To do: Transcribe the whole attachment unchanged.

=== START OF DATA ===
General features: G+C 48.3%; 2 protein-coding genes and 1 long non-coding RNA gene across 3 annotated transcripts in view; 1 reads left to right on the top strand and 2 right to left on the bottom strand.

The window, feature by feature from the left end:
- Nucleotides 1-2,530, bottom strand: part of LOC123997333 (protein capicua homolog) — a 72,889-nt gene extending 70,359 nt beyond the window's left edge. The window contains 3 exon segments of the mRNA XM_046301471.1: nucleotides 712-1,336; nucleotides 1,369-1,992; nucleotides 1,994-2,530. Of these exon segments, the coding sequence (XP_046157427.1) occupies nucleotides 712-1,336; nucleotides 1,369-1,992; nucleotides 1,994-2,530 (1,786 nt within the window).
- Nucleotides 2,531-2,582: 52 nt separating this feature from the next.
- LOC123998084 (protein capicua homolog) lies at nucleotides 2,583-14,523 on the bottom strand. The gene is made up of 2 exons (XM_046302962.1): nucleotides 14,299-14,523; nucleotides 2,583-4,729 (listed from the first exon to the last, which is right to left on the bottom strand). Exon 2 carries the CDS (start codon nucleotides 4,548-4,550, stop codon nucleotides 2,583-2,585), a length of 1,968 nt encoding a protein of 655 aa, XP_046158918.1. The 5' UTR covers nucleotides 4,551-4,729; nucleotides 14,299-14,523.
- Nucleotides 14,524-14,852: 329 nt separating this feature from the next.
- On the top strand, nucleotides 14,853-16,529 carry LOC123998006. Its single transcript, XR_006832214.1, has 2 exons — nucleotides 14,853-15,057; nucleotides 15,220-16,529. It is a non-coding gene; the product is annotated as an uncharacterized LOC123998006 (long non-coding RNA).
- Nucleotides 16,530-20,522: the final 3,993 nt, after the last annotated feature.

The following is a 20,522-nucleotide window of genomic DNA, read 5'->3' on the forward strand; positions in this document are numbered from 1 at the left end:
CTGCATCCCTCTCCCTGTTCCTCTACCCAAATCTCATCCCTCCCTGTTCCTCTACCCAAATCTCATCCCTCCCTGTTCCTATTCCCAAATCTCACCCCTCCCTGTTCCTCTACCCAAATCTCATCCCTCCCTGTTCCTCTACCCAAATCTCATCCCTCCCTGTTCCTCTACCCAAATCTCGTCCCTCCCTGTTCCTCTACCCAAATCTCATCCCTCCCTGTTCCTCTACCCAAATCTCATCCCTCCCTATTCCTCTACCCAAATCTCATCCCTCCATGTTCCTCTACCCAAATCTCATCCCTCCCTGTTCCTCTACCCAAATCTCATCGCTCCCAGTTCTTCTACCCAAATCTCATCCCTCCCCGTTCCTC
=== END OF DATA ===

General features: G+C 48.3%; 2 protein-coding genes and 1 long non-coding RNA gene across 3 annotated transcripts in view; 1 reads left to right on the top strand and 2 right to left on the bottom strand.

The window, feature by feature from the left end:
- Nucleotides 1-2,530, bottom strand: part of LOC123997333 (protein capicua homolog) — a 72,889-nt gene extending 70,359 nt beyond the window's left edge. The window contains 3 exon segments of the mRNA XM_046301471.1: nucleotides 712-1,336; nucleotides 1,369-1,992; nucleotides 1,994-2,530. Of these exon segments, the coding sequence (XP_046157427.1) occupies nucleotides 712-1,336; nucleotides 1,369-1,992; nucleotides 1,994-2,530 (1,786 nt within the window).
- Nucleotides 2,531-2,582: 52 nt separating this feature from the next.
- LOC123998084 (protein capicua homolog) lies at nucleotides 2,583-14,523 on the bottom strand. The gene is made up of 2 exons (XM_046302962.1): nucleotides 14,299-14,523; nucleotides 2,583-4,729 (listed from the first exon to the last, which is right to left on the bottom strand). Exon 2 carries the CDS (start codon nucleotides 4,548-4,550, stop codon nucleotides 2,583-2,585), a length of 1,968 nt encoding a protein of 655 aa, XP_046158918.1. The 5' UTR covers nucleotides 4,551-4,729; nucleotides 14,299-14,523.
- Nucleotides 14,524-14,852: 329 nt separating this feature from the next.
- On the top strand, nucleotides 14,853-16,529 carry LOC123998006. Its single transcript, XR_006832214.1, has 2 exons — nucleotides 14,853-15,057; nucleotides 15,220-16,529. It is a non-coding gene; the product is annotated as an uncharacterized LOC123998006 (long non-coding RNA).
- Nucleotides 16,530-20,522: the final 3,993 nt, after the last annotated feature.

The following is a 20,522-nucleotide window of genomic DNA, read 5'->3' on the forward strand; positions in this document are numbered from 1 at the left end:
CTGCATCCCTCTCCCTGTTCCTCTACCCAAATCTCATCCCTCCCTGTTCCTCTACCCAAATCTCATCCCTCCCTGTTCCTATTCCCAAATCTCACCCCTCCCTGTTCCTCTACCCAAATCTCATCCCTCCCTGTTCCTCTACCCAAATCTCATCCCTCCCTGTTCCTCTACCCAAATCTCGTCCCTCCCTGTTCCTCTACCCAAATCTCATCCCTCCCTGTTCCTCTACCCAAATCTCATCCCTCCCTATTCCTCTACCCAAATCTCATCCCTCCATGTTCCTCTACCCAAATCTCATCCCTCCCTGTTCCTCTACCCAAATCTCATCGCTCCCAGTTCTTCTACCCAAATCTCATCCCTCCCCGTTCCTC